Former CBC and CTV reporter Kai Nagata says he never imagined he'd get this kind of response for a blog post explaining why he was quitting his job.

Last week, the 24-year-old was CTV News' National Assembly correspondent in Quebec City.

After a sudden epiphany last week, however, Nagata decided he had had enough of the television news industry, and on Friday he posted a 3,000-word manifesto on his personal blog  explaining why.

His words, however, reached far beyond his family, friends, and former colleagues.

By Monday morning, Nagata said the post had surpassed 100,000 views. It had also been re-posted and linked to on numerous websites, and it had been circulated on social networking site Twitter by hundreds of people including Pulitzer-prize winning film critic Roger Ebert of the Chicago Sun-Times.

"I've had more job offers, and marriage proposals, and emails from politicians, and more people getting in touch with me to suggest projects in the last two days than over the course of my career," Nagata told the CBC on Monday.

His comments generated many responses from online readers, but Nagata said he was pleasantly surprised with the reaction.

"It's pretty overwhelming. Ninety-five per cent of it is positive, which is not what I expected."

'Increasingly irrelevant'

Nagata explained in his blog post that his decision had nothing to do with a particular dissatisfaction with his employer, CTV, and everything to do with a distaste for the state of the Canadian broadcast news industry.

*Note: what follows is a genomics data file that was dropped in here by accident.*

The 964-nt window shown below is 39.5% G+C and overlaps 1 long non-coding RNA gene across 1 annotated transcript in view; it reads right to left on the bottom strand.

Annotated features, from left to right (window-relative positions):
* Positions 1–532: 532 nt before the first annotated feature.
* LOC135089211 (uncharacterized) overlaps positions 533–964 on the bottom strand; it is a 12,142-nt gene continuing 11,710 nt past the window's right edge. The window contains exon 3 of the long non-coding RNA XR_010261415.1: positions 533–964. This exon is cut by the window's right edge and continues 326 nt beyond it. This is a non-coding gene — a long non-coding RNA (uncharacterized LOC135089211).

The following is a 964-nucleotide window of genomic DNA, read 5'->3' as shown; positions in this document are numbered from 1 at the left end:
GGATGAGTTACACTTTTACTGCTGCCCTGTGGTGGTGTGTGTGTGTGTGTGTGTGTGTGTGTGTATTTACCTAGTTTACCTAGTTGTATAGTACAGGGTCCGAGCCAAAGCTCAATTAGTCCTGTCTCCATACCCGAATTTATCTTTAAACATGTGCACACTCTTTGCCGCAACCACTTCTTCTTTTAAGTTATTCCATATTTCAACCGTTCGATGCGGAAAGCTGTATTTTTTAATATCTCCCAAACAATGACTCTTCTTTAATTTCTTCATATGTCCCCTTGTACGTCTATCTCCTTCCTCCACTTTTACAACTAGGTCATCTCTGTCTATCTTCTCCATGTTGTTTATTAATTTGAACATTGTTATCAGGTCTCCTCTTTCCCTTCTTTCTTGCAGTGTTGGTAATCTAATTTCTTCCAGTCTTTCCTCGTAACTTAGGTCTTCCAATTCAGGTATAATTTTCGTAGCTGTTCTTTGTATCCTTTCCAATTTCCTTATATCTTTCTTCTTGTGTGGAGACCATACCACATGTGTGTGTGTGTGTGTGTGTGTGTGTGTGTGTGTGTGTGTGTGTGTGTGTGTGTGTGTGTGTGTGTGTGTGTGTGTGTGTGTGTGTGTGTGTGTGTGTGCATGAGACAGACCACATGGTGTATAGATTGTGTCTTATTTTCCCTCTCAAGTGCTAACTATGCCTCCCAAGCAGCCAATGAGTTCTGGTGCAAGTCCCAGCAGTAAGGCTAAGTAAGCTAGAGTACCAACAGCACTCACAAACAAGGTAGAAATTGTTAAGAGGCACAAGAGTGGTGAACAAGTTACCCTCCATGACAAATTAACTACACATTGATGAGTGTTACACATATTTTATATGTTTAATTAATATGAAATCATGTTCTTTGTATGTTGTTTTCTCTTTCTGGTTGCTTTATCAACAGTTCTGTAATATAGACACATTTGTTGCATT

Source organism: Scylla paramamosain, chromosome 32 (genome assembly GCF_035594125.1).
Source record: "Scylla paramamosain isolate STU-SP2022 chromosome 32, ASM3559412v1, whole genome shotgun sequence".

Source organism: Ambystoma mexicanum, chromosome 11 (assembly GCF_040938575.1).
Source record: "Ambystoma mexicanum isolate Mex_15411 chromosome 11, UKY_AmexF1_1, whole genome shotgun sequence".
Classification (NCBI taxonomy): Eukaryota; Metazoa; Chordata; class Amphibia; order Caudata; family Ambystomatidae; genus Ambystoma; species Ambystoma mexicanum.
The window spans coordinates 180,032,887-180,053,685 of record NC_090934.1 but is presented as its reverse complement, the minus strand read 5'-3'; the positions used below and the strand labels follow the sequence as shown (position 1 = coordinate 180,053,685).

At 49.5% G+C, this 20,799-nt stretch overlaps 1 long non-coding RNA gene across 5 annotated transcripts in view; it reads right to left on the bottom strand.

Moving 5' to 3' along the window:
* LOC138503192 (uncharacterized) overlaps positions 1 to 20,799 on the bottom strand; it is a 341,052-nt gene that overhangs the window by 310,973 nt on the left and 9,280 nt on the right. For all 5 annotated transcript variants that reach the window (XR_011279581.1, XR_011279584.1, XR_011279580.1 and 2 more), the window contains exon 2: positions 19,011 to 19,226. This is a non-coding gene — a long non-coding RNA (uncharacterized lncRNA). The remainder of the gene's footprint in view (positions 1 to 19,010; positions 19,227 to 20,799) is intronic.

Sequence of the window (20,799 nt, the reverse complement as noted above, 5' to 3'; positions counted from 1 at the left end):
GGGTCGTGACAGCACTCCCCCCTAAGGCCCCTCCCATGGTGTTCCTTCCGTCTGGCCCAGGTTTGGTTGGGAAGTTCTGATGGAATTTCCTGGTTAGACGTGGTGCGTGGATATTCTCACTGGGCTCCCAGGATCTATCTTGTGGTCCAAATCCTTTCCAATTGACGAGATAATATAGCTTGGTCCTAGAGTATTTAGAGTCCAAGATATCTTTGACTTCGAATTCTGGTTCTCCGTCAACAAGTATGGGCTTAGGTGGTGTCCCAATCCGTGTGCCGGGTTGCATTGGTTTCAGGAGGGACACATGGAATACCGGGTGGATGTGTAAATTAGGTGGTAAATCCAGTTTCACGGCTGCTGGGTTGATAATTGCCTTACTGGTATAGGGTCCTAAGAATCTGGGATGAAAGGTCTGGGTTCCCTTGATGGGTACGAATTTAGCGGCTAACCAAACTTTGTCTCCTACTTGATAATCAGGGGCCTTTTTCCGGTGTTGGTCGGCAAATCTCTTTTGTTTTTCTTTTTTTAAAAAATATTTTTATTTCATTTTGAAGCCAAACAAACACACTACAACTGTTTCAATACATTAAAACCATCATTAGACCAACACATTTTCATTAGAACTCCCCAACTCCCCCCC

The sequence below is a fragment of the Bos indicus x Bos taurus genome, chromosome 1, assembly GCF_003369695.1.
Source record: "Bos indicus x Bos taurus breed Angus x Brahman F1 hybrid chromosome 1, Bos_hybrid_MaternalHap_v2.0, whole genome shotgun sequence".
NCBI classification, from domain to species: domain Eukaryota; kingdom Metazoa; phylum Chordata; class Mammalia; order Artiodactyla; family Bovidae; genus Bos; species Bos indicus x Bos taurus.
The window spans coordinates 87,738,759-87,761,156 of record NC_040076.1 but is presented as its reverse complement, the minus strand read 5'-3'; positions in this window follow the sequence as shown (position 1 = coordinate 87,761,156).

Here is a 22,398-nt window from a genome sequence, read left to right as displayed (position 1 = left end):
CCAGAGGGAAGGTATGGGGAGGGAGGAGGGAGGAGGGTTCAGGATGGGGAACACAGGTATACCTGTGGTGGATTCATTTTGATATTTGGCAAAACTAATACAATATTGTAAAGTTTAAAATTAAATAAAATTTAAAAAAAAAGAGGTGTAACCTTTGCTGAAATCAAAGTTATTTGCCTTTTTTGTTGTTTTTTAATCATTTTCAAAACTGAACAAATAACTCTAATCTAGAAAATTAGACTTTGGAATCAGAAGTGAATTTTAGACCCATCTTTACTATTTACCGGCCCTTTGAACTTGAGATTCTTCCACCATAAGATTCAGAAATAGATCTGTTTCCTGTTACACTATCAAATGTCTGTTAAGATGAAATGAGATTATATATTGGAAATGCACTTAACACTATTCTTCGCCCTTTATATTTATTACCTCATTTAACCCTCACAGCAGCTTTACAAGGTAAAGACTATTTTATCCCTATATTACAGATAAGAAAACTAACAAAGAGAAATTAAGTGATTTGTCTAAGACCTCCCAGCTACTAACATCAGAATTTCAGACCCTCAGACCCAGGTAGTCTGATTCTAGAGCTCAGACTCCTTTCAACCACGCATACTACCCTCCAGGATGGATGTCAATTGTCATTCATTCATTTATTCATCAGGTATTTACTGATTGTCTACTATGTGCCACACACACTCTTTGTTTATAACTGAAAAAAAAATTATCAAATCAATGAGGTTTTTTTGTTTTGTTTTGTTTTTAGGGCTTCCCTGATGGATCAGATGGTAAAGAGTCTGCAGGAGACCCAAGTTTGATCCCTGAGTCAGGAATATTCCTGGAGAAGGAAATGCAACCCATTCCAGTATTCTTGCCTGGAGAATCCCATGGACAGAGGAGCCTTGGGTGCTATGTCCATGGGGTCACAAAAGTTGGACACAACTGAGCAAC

"I just felt like it wasn't the best possible use of my short time on earth, (and) that TV journalism is increasingly irrelevant, especially to people of my generation."

Nagata, who said he had never owned a television, explained that he saw the industry as increasingly shallow, superficial, and ratings-driven. He also lamented being pushed to give voice to what he saw as "ridiculous" points of view in the name of balance, while being obliged to keep his own opinions to himself.

Nagata said his words managed to do what his news reporting never could.

"I got exponentially more feedback and generated more discussion and engagement with one blog post than in all of the pieces I've probably ever filed over my short career as a TV reporter," he said.

Nagata said he is returning to Vancouver to be with his family.